Aggressive meerkat dance, alerts from eggshells and a coral-bleaching benefit
In the first long-term study of aggression among clans of wild meerkats (in Botswana’s Kalahari Desert, above), British researchers found that the animals regularly perform a “war dance” to frighten away invaders to their territories. Meerkats, or suricates, live in stable social groups marked by high levels of cooperation. During an 11-year study in the Kalahari, the scientists observed hundreds of interactions among 10 meerkat clans, each numbering about 20 individuals. In more than 60 percent of these interactions, they found that the clans showed aggression either by chasing away their rivals or puffing out their fur and erecting their tails to appear larger and more intimidating—the so-called war dance.
Reporting in the Proceedings of the Royal Society B, the scientists also found that only about 10 percent of the animals’ aggressive encounters led to physical fighting. “We show that although meerkat intergroup aggression only occasionally results in an individual being killed, winning fights with neighboring groups is critical to maintaining a good quality territory and ensuring a clan’s long-term success,” notes lead author Mark Dyble, an anthropologist at University College London.
Studying one of the most-sophisticated known examples of embryonic communication, ecologists at Spain’s University of Vigo found that unhatched yellow-legged gulls (above) vibrate their eggshells to alert nestmates of danger when they hear alarm calls from adult birds. “It is already well known that embryos are able to perceive certain cues from outside the egg, but it has not been known until now that they can capture this information from outside and transfer it from one embryo to another,” says ecologist and co-author Jose Noguera. He and his colleagues collected 90 gull eggs in the wild and exposed them under captive conditions to recordings of the species’ warning calls. Although they knew embryos are capable of producing egg vibrations, the scientists write in Nature Ecology & Evolution that the gulls’ vibrations were much stronger than they expected. “We were very surprised,” Noguera says. The ecologists are not yet sure how the embryos process and understand these vibrations as signals, but they believe the phenomenon likely occurs in other bird species as well.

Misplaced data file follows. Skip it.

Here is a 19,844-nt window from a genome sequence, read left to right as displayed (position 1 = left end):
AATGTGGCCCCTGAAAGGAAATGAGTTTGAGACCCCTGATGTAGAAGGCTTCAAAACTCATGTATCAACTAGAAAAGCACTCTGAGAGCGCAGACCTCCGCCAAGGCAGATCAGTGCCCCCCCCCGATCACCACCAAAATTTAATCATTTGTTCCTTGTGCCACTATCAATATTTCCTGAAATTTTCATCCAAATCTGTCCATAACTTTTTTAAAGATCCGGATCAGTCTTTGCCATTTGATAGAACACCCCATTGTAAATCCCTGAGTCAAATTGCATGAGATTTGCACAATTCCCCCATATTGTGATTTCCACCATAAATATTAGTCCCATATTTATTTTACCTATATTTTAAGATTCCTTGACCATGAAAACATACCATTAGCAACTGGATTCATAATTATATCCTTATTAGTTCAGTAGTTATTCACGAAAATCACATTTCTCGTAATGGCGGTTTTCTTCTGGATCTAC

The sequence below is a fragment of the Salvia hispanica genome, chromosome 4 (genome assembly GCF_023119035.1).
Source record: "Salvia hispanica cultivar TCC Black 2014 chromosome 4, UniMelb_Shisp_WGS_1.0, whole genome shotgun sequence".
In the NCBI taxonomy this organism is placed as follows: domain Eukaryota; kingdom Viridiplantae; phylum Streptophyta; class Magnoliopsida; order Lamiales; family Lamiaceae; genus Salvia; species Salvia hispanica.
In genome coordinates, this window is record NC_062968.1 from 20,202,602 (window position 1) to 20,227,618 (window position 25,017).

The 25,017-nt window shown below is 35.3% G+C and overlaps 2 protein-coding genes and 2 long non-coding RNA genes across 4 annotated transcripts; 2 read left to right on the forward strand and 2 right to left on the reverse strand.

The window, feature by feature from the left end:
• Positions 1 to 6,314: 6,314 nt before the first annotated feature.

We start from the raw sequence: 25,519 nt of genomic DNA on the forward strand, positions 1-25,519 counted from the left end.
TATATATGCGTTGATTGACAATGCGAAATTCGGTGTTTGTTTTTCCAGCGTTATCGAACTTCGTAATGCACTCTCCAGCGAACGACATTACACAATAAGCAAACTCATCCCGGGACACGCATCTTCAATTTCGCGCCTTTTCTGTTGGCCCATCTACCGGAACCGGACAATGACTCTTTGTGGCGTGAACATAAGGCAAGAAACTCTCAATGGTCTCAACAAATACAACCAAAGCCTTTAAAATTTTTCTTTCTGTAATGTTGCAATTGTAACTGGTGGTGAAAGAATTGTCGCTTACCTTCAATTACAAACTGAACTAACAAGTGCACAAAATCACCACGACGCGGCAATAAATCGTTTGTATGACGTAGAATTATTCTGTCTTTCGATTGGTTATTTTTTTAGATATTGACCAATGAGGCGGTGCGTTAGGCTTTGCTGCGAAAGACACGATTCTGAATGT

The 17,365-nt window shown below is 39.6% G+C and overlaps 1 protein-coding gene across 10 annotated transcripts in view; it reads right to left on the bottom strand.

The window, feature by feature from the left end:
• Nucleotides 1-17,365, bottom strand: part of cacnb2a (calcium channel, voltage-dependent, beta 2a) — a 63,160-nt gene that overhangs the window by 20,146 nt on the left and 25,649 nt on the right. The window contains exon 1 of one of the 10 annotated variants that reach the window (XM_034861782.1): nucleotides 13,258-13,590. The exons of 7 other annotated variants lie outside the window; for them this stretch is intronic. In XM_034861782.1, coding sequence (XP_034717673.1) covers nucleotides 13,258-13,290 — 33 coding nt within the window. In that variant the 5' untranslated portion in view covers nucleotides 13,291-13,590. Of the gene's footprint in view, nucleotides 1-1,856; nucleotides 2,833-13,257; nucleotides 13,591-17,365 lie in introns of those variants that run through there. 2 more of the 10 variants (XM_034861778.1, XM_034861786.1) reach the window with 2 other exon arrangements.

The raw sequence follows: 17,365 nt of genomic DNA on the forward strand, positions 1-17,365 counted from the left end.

In field studies of two reef ecosystems 5,000 miles apart—one in the Pacific and the other in the Indian Ocean—scientists from the Australian Institute of Marine Science (AIMS) made a surprising discovery: Parrotfish (above) flourish in the wake of severe coral bleaching, a blight caused by prolonged exposure to higher sea-surface temperatures. These colorful fish use their prominent teeth to scrape organisms off coral. “When bleaching reduces coral cover on the reefs, it creates large areas of newly barren surfaces that are colonized by microorganisms, providing abundant food for parrotfish,” says AIMS biologist Brett Taylor. Writing in the journal Global Change Biology, the researchers report that parrotfish numbers increase as much as eightfold on damaged reefs, and individual fish are about 20 percent larger than those in unbleached areas. More parrotfish, in turn, may suppress the spread of algae, helping to clear the way for new coral growth and reef regeneration. As a reef begins to return to health, the scientists note, parrotfish populations tend to decline. “We found reef ecosystems in two different oceans had the same response to global heat events, which is indicative of the current magnitude of climate change effects,” Taylor says.
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